At Least 21 People Killed In Post-Election Violence In Guinea

Sita Aidara sits beside her grandson, Lounceny, who contracted polio at two years old. Healthcare in Guinea was crippled by the Ebola epidemic, leaving it vulnerable to a subsequent polio outbreak. Photograph: Kate Holt/Unicef
Photograph: Kate Holt/Unicef

At least 21 people have died in unrest in Guinea which broke out following last week’s disputed presidential election. International envoys have travelled to Conakry to try and reduce tensions.

RTG state news channel said that 21 people had been killed since 19 October, including officers of the security forces. The opposition claims figures are higher and that some 30 people have died.

President Alpha Condé, 82, won a hotly contested election on 18 October according to official results announced Saturday, setting the stage for a controversial third term.

But his main opponent Cellou Dalein Diallo, 68, disputes the results. He claimed victory last week, citing data his activists gathered at individual polling stations.

Diallo’s self-proclaimed victory led to a week of clashes between opposition supporters and security forces across the nation.

Mediation efforts

The United Nations, African Union and the 15-nation Economic Community of West African States (Ecowas) sent mediators to Guinea on Sunday to try and negotiate a solution.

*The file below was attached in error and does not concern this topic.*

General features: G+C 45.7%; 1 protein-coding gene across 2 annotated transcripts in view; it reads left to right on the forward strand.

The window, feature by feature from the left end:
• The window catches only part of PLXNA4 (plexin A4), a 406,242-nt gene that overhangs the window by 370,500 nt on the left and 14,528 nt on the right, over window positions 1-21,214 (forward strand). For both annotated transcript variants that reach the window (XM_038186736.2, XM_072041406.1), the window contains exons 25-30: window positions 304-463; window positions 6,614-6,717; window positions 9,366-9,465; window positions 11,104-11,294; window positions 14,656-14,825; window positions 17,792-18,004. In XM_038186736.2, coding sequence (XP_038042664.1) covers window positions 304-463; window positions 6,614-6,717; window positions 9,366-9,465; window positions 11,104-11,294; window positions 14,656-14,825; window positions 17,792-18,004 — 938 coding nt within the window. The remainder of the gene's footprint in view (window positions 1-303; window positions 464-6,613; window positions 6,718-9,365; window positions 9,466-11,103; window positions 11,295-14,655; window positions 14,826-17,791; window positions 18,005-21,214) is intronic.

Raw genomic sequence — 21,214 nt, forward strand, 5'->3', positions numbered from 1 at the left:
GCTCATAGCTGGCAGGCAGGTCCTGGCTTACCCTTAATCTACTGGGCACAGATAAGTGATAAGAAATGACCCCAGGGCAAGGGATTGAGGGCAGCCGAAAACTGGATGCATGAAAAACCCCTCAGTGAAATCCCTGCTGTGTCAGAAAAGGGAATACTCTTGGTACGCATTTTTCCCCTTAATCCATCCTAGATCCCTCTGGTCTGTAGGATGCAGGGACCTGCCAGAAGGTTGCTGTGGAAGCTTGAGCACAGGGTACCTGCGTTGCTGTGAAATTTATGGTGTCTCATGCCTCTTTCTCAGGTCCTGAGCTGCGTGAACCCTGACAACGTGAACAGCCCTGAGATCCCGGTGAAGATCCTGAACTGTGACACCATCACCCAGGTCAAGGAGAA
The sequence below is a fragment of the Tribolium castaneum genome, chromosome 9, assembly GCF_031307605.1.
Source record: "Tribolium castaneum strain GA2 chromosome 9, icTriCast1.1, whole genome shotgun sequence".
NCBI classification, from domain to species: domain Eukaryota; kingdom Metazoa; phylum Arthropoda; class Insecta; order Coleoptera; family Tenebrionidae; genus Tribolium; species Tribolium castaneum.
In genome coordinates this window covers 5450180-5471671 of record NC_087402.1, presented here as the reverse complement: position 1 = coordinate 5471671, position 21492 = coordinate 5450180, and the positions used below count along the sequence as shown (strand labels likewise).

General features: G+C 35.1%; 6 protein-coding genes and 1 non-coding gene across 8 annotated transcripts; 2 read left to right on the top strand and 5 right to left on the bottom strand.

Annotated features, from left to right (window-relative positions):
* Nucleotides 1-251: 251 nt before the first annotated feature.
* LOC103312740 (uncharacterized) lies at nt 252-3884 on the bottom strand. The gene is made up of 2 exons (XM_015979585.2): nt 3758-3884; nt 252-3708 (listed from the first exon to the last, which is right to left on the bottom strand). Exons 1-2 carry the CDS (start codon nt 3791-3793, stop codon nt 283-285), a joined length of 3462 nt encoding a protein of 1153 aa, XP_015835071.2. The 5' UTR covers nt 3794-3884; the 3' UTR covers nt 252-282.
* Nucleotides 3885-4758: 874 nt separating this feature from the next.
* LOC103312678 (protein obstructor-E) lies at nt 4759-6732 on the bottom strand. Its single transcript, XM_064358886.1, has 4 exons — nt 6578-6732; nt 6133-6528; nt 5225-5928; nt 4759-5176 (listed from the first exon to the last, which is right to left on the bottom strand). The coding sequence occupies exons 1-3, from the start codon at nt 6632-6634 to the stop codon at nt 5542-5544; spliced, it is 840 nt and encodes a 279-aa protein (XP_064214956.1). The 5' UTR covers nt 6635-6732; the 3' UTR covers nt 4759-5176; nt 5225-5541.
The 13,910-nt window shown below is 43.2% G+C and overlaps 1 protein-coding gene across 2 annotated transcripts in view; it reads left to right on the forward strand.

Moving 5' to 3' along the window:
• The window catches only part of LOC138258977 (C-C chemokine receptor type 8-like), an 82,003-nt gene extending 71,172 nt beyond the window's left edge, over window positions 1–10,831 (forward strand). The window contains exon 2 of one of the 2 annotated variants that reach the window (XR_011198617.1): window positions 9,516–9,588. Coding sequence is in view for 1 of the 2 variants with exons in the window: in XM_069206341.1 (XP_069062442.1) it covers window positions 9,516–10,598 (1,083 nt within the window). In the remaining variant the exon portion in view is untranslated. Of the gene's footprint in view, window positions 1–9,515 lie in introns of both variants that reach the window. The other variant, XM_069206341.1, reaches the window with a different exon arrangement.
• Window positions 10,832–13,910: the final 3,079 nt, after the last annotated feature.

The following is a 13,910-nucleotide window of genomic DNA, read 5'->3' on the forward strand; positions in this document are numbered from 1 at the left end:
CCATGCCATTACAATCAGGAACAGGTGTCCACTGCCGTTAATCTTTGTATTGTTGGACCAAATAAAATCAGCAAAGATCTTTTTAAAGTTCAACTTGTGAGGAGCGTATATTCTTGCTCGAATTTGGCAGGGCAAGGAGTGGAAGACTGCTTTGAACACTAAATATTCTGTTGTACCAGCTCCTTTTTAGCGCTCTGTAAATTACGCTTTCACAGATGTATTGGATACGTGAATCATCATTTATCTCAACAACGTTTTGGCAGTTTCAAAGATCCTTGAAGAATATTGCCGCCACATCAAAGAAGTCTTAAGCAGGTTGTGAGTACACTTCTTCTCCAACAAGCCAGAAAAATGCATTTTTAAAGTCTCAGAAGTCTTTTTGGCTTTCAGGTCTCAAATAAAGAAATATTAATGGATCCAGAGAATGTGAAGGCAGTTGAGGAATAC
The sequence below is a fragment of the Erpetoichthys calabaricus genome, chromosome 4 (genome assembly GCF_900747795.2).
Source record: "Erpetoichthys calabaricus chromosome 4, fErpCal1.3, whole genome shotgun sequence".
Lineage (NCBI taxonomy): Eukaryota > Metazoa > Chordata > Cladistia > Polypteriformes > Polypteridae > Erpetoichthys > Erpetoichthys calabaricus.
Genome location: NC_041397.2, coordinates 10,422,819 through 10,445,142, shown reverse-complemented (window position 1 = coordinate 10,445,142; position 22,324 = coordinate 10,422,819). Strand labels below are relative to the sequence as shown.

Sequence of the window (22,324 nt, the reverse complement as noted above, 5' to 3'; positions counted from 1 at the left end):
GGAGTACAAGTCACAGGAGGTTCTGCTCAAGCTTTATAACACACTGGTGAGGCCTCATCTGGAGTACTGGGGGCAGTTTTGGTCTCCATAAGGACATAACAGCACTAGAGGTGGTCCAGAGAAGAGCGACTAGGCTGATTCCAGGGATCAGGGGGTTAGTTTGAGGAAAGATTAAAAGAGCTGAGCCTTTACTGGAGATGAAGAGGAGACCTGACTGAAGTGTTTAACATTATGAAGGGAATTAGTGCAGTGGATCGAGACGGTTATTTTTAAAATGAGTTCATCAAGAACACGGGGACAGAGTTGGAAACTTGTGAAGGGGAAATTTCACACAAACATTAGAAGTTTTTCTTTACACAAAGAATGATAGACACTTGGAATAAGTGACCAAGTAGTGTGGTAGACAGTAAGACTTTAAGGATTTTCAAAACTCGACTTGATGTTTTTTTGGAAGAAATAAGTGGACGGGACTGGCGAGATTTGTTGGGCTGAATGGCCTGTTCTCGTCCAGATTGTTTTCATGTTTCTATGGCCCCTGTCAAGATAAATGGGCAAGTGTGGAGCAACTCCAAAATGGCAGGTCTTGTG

The envoys – who include Ecowas Commission President Jean-Claude Kassi Brou and the UN special representative to West Africa, Mohamed Ibn Chambas – met several ministers and government officials on Monday.

They spoke with representatives of Guinea’s electoral commission and foreign diplomats and held a two-hour meeting with Diallo, at his Conakry home which police have blockaded for days.

“We set out to bring a bit more trust between the parties, some peace, serenity, and above all stop the violence,” said Brou in a brief declaration following the meeting. “I would like to take this opportunity of thanking Cellou Dalein Diallo and all his team with whom we have had good, frank discussions. We will be continuing our consultations.”

Cellou Dalein Diallo told RFI he “wasn’t expecting much from the emissaries,” whom he considered were “always on Alpha Condé’s side”.

Protests

Anti-Condé protests were due to resume in the city early Monday and many shops stayed shut, but few people took to the streets in the end.

“In my neighbourhood, people say they are waiting to see the outcome of the joint mission,” said a suburban resident who declined to be named.

Scars from the unrest were apparent in the Conakry neighbourhood of Wanindara – an opposition stronghold – with burned-out vehicles lying on the roadside.

Mohamed Saliou Camara, whose house was torched, said Condé and Diallo supporters had clashed in the area.

Much of the turbulence centres on a third term for Alpha Condé, whom opponents accuse of drifting into authoritarianism.

He pushed through a new constitution in March which he argued would modernise the country. But it also allowed him to bypass a two-term limit for presidents.

Source: AFP

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